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Bread Substitution for Cuban Sandwiches?

g
gyp7318 Jul 20, 2007 08:40 AM

Hello fellow Chowhounds!
I am throwing a cocktail party tomorrow night that has a cuban/latin flair to it. I am planning on making cuban sandwiches but do not have access to cuban bread here in the deep South (Birmingham). I would like to use the bread at a local artisanal bakery but I'm not sure what type to get. French bread would be way too hard especially after I press it on the stovetop; ciabatta is too airy and probably would not be strong enough to hold in all the filling.

Would a round boule or something like that work?

Thanks in advance!
Gina

  1. yomyb Jul 22, 2007 03:00 PM

    Authentic Cuban bread (just like Puerto Rican Pan de Agua), is just water, flour, yeast, salt, lard, and a little bit of sugar. It is not supposed to be sweet. I guess any bread made this way would fit the substitute bill. French bread and hoagie rolls for example. The technique of making Cuban bread is different, hence the difference in crust between the Cuban bread and the French Bread. You can google this technique and try making it if you can't purchase Pan Cubano or Pan de Agua, because a Cuban sandwich is just not the same on any other bread...good luck! :-)

    1. g
      gyp7318 Jul 22, 2007 08:41 AM

      Hi everyone,
      The sandwiches were a hit last night. My friends were raving about how good it tasted. To make the sandwich, I got the round loaf of the Hawaiian bread, cut it horizontally. Roasted a garlic-onion marinated pork tenderloin from Costco the night before, cooled it, and cut it thinly. Put a layer of Jarlsberg swiss cheese on the bottom of the bread, layered the pork tenderloin, a layer of Black Forest ham, dill pickles, and then the top of the bread. Slide the loaf back onto the aluminum pan the bread came in. Heat a skillet on medium heat until hot. Invert the sandwich onto the hot pan, put a cast iron skillet on top of the sandwich to press it down. The bread almost burned at one point and the cheese had not yet melted so be careful about that. Put the aluminum pan on top of the sandwich,slice it off onto a plate, invert the plate onto the skillet and press again w/the skillet. I made two loafs in advance and held them in a 225 degree oven until I needed them. By then, the flavors had kind of married and the cheese had melted. They were delicious!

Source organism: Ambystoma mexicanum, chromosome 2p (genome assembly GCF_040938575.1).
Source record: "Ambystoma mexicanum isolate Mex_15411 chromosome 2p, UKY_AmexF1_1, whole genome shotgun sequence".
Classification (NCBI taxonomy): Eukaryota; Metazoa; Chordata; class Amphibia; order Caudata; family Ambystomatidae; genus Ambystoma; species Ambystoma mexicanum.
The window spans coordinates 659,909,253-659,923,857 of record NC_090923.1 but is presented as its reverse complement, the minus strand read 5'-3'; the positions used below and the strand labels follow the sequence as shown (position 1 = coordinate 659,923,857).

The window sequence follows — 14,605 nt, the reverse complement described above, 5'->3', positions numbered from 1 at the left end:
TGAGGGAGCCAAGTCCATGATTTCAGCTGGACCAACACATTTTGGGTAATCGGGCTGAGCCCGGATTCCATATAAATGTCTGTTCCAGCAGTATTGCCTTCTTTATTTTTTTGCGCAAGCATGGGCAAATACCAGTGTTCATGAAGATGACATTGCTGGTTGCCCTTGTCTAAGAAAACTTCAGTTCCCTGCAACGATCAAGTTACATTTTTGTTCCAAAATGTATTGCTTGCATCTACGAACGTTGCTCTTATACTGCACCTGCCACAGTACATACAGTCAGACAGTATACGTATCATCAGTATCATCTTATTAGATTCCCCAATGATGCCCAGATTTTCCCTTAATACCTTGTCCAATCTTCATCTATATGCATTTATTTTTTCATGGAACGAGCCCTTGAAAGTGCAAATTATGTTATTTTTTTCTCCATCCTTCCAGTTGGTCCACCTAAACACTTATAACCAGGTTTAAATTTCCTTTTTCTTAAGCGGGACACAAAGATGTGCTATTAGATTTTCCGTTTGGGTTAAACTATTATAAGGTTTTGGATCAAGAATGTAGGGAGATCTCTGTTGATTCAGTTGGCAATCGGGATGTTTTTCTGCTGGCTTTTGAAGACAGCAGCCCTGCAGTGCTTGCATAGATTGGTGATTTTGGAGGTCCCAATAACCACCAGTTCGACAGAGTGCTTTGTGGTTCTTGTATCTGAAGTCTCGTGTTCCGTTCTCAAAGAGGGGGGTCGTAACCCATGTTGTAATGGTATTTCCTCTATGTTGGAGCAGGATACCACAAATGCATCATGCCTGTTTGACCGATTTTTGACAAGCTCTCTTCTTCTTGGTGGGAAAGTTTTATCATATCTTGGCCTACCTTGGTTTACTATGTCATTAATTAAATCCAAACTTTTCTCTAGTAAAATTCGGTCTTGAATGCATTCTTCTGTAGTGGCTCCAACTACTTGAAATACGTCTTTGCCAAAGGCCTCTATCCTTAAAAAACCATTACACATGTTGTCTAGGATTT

1. g
        gyp7318 Jul 20, 2007 03:12 PM

        After doing some research, I learned that cuban bread is kind of eggy and has a sweetness to it. I was not able to find a comparable bread at my favorite bakery and the idea of using King's Hawaiian bread came to mind. I've only had it once or twice a long time ago, but that is exactly how I remember it to be--very soft and w/a pillowlike consistency. I'll post an update after my party tomorrow and let you know how it tasted!

        4 Replies
        1. re: gyp7318
          p
          polyhymnia Jul 20, 2007 03:21 PM

          you could also try buying those "bake-your own" loafs of French bread, if your grocery store has them. They're usually parbaked and still white. I imagine if you used them like that, pressing them would cook them, but not make them too crusty/hard to eat

          1. re: gyp7318
            chef chicklet Jul 20, 2007 03:46 PM

            Hawiaan King's bread is also sweet, what about using Portugese rolls...

            1. re: chef chicklet
              g
              gyp7318 Jul 21, 2007 12:19 AM

              Unfortunately, I have never seen Portugese rolls in Birmingham. There's not much of a portugese population here.

            2. re: gyp7318
              b
              butterfly Jul 21, 2007 05:38 AM

              Medianoche bread is eggy. Cuban bread isn't--it's the lard or shortening that gives it the soft consistency.

            3. monkeyrotica Jul 20, 2007 09:54 AM

              Don't know about your neck of the woods, but the Harris Teeters around me carry cuban bread in their bakery department. Tastes pretty good, too.

              I've had Cuban sandwiches on french bread. Once. The roof of my mouth is still bleeding.

              1. digkv Jul 20, 2007 09:48 AM

                I saw Alton Brown use hoagies as his bread. Traditional Cuban toast should have lots of crumbs; many Cuban restaurants do use French bread.

                2 Replies
                1. re: digkv
                  a
                  amyvc Jul 20, 2007 11:42 AM

                  I live in the S Florida area and I'm pretty sure that Cuban restos do NOT use French bread. It's got to be more flattenable. I know when I get a pan tostada (bread flattened and toasted in a press thing), it's definitely not like French bread. I think the bread's probably less dense. Sorry, I don't have a suggestion for what to use. Living in SoFla I guess we can get pan cubano anywhere....You might do a google search for cuban bread or ask at your local grocery store.

                  1. re: amyvc
                    digkv Jul 20, 2007 02:21 PM

                    sorry, I wrote that incorrectly. What I meant to say is that most of the Cuban restaurants where I live do use French bread, which is not good. Cuban sandwiches really do need the unique crumb of Cuban bread. I live in orange county, ca where there are some really good Cuban restaurants but few use actual cuban bread, for that I drive up to Porto's in Glendale for.

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